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Dentist finds live maggots inside patient’s mouth

Gorkha Post



A dentist, in a gruesome video clip, shows opening up his patient’s mouth to find scores of wriggling maggots, the slimy insects, usually found in rotting meat.

This is the revolting moment an unfortunate dentist encountered with a mouth infested by live maggots. As the dentist tugs the patient’s bottom lip, her yellow, rotting teeth protrude past her eroded gums — an obvious sign of poor oral hygiene, strongly linked to oral myiasis, the MailOnline reported.

In the 56-second long clip, suspected to have been shot in South India, was posted to LiveLeak and YouTube , the unnamed patient can be heard breathing heavily.

As her top lip is also pulled away, the true extent of her infestation is revealed and the insects can be seen swarming in her gums.

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The woman appears to suffer from myiasis, which comes from the Latin words “myia” meaning fly and “iasis” meaning disease.

The flies’ larvae can feed on the host’s living or dead tissue, liquid body substance, or ingested food. When the tissues in the oral cavity are invaded by parasites, this is known as oral myiasis.

Those at risk of the rare condition include those from poorer social backgrounds and people who have suffered wounds or other injury to the face. It is also more common in regions with a warmer climate.

Infestations of the nose and ears are dangerous because of the possibility of penetration into the brain, the fatality rate is 8 per cent in such cases.

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Urinary, respiratory tract infections may double stroke risk

IANS Indo Asian News Service




Urinary, respiratory tract infections may double stroke risk. Representational Image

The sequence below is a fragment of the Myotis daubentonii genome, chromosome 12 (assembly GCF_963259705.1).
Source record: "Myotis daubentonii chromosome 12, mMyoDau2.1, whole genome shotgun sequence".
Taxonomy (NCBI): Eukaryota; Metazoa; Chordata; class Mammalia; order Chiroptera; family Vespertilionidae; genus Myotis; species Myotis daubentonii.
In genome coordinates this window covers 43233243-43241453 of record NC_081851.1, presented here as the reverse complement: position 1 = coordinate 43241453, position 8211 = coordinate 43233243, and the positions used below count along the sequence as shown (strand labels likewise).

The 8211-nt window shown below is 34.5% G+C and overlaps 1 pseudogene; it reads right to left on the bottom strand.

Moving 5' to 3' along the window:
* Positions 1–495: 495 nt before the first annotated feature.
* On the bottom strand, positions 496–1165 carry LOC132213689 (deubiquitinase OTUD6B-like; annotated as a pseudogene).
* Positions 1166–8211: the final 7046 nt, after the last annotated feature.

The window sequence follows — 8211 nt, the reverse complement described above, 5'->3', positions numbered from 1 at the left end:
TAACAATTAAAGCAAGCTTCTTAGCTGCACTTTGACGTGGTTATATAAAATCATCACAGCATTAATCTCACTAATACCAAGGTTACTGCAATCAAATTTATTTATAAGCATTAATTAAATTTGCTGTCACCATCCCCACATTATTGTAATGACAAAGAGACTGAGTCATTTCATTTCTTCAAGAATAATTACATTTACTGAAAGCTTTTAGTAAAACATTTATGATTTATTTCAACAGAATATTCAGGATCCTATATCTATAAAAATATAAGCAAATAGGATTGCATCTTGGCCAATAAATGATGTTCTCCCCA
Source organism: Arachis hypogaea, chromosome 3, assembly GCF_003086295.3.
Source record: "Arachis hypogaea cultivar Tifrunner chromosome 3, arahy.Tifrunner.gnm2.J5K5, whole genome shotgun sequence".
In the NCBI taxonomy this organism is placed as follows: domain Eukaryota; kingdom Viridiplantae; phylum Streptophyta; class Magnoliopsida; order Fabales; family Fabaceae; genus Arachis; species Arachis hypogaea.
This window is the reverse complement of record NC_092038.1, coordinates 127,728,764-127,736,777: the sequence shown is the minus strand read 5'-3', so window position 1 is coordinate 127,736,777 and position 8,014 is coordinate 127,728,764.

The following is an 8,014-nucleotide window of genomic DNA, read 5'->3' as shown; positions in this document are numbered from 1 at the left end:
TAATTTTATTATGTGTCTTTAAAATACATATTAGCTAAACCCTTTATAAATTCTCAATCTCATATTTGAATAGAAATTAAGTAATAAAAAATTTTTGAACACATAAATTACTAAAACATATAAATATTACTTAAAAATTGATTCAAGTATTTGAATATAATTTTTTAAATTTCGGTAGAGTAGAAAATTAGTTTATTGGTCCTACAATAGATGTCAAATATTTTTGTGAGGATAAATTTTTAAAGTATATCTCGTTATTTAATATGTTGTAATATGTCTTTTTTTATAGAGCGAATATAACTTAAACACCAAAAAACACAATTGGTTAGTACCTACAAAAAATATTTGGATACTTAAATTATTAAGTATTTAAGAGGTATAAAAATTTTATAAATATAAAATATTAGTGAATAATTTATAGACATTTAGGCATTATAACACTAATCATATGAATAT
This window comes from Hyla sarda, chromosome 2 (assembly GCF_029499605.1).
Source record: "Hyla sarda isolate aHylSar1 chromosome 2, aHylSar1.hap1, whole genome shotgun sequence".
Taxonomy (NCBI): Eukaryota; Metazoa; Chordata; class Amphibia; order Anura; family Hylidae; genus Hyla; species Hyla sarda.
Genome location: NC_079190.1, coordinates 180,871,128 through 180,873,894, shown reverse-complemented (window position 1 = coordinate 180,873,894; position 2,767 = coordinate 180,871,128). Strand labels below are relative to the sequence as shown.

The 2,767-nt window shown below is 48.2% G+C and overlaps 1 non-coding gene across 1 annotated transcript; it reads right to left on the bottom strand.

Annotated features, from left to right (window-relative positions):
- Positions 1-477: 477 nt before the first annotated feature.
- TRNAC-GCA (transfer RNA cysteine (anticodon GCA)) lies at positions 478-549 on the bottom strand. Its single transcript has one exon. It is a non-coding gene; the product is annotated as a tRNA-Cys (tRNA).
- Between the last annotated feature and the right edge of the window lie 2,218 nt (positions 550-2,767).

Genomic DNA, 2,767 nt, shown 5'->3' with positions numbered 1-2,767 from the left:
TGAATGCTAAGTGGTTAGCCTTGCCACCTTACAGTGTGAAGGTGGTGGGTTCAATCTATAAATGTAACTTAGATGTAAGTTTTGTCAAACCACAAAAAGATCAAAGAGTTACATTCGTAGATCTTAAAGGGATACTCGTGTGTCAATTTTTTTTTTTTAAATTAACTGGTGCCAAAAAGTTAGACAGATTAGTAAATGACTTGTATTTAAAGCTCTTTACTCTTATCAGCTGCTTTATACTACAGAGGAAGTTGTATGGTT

NEW YORK — People who are suffering from urinary or respiratory tract infections may face nearly double the risk of heart attacks and strokes than obesity, researchers have warned.

The study — led by a researcher of Indian origin — found that if the frequency of these common infections causing hospitalisation continues for a longer period it may even lead to death.

Patients diagnosed with any one of these common infections were three times more likely to die than those without prior infection after developing heart disease, and almost twice as likely to die if they had a stroke.

“Our figures suggest that those who are admitted to hospital with a respiratory or urinary tract infection are 40 per cent more likely to suffer a subsequent heart attack, and 2.5 times more likely to have a stroke, than patients who have had no such infection, and are considerably less likely to survive from these conditions,” Rahul Potluri, researcher at Britain’s Aston University, said in a statement.

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The effects of the common infections were of similar magnitude among the people suffering from diabetes, hypertension, and cholesterol, researchers said.

“It is notable that infection appears to confer as much, if not more, of a risk for future heart disease and stroke as very well established risk factors such as high blood pressure and diabetes,” Potluri added.

Researchers conducted the study over 34,027 patients who had been admitted with a urinary or respiratory tract infection with an age and sex-matched control group without infection.

Factors such as age, gender, ethnicity, obesity and tobacco use, as well as medical conditions including excess cholesterol, high blood pressure, diabetes and kidney disease, heart failure and atrial fibrillation were also taken into account.

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